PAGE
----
By George Kevin Jordan, AFRO Staff Writer
Everyone has a story, a tale that shaped who they are, or where they have been; but not everyone shares their story. And even fewer people know the power of their life can transform other individuals.
Joshua Samuel knows this. His voice is soft and quiet, but his words grip you. They cut through the minutia and rhetoric or political banter. He just wants to tell you about his life.
Joshua Samuel, a native of Southeast, D.C., was named to he 2019 Speakers Bureau for the Community Justice Action Fund (CJAF). (Courtesy Photo)
And it’s having an impact on people.
Recently Mr. Samuel was named to the 2019 Speakers Bureau for the Community Justice Action Fund (CJAF). CJAF is a national organization working to stop gun violence in communities of color. The organization is unique in that they push for people who have been most affected by gun violence to be in positions of power in order to tell their story and affect change.
Samuel, 25, is a D.C. native, born and raised in the Ward 8. He was arrested and served seven years in prison after an armed robbery. His life was forever changed when his mother suffered a stroke. He joined a book club to “bond with his peers” whose stories were alike in many ways. Samuel says he was doing outreach when he ran into Amber Goodwin, the founder and Executive Director of CJAF. It was a natural fit for him to continue his mission of evoking change with the organization.
Samuel is very blunt about his past, and its impact on his present and future saying, “I was exposed to a lot of violence, mass incarceration, all types of different traumatizing things… I was influenced by the older guys in my community where I was trying to protect myself.”
Heavily involved in sports during high school, Samuel said he was doing the right thing, but he explained, “it’s after school. Coming home from after sports you’re still exposed to that negativity.”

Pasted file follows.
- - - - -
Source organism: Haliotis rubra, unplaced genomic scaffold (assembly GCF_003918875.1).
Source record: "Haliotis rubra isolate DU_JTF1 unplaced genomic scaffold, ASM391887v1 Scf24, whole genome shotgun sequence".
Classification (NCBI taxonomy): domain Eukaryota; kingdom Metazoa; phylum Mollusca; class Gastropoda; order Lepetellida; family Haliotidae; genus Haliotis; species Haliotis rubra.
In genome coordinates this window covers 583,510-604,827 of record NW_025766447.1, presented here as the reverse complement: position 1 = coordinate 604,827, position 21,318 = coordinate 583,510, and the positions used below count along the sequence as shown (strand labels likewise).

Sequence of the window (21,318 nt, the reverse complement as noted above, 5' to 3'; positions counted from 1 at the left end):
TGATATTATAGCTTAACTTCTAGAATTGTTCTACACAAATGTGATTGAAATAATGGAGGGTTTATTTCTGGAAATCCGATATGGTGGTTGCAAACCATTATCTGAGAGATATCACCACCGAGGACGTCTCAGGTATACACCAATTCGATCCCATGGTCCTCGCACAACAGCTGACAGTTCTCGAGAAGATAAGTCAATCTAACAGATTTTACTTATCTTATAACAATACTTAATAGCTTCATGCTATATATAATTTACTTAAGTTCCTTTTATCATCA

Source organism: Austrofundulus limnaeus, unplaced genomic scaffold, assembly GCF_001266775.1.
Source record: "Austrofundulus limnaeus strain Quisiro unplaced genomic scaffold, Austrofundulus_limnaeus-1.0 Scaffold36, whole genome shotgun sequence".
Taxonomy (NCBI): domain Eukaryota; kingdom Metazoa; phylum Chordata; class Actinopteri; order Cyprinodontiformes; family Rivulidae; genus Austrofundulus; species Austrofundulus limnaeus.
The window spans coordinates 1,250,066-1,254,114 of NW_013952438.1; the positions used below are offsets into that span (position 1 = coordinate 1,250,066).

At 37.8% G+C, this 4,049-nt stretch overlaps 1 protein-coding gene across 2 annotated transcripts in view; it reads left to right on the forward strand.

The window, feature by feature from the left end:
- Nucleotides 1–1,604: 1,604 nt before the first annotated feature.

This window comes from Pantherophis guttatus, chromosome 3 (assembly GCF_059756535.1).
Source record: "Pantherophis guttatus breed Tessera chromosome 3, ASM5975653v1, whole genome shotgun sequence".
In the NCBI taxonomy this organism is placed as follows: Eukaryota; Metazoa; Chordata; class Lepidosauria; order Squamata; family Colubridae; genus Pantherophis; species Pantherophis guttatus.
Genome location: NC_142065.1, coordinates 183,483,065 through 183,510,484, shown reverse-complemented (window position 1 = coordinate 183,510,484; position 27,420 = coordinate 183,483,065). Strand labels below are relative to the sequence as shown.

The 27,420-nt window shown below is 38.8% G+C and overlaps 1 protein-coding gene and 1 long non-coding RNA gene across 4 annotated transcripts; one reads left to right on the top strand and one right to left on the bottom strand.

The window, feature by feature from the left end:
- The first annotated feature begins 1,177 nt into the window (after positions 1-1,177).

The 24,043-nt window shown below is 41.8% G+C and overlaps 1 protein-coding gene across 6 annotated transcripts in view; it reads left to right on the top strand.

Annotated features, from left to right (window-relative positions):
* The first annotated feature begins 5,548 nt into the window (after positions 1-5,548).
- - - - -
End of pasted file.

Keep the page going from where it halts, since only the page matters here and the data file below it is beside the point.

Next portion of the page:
“During those times, those were the hardest days of my life,” Samuel said about his early years, through incarceration.
Once out of prison Samuel recalled the experience as “a wake up call” saying, “I lost so many guys to the streets, so many family members to the streets. I really started to feel like it was my duty…trying to give back. It was my turn to build it up.”
He has immersed himself in all types of books and literature, including “The Secret,” “Rich Dad Poor Dad,” books by Tony Robbins, and said “that really motivated me to come back into the community and change it.”
Samuel is the first to admit that change is a complicated and multi-tiered effort.
“It’s not just about discipline we have to break the cycle,” Samuel explained. “We have to educate these guys. We have to give out resources and and jobs and expose them. I believe to change the community they have to someone they can gravitate to.”
Samuel is definitely up to the task saying, “I know firsthand what it feels like to go through these things and how these guys feel and I know how to relate to them.”
Samuel knows that change is hard. But he believes it’s possible- one story, one day at at time.
“They can transition and just because you had one mishap it doesn’t have to be a lifetime thing,” Samuel said. “They gotta see someone in their community doing it.”
In addition to speaking at events and doing outreach, Samuel also has a clothing line and a brokerage firm with his brother. For more information about Samuel and CJAF please go to the website at https://www.cjactionfund.org.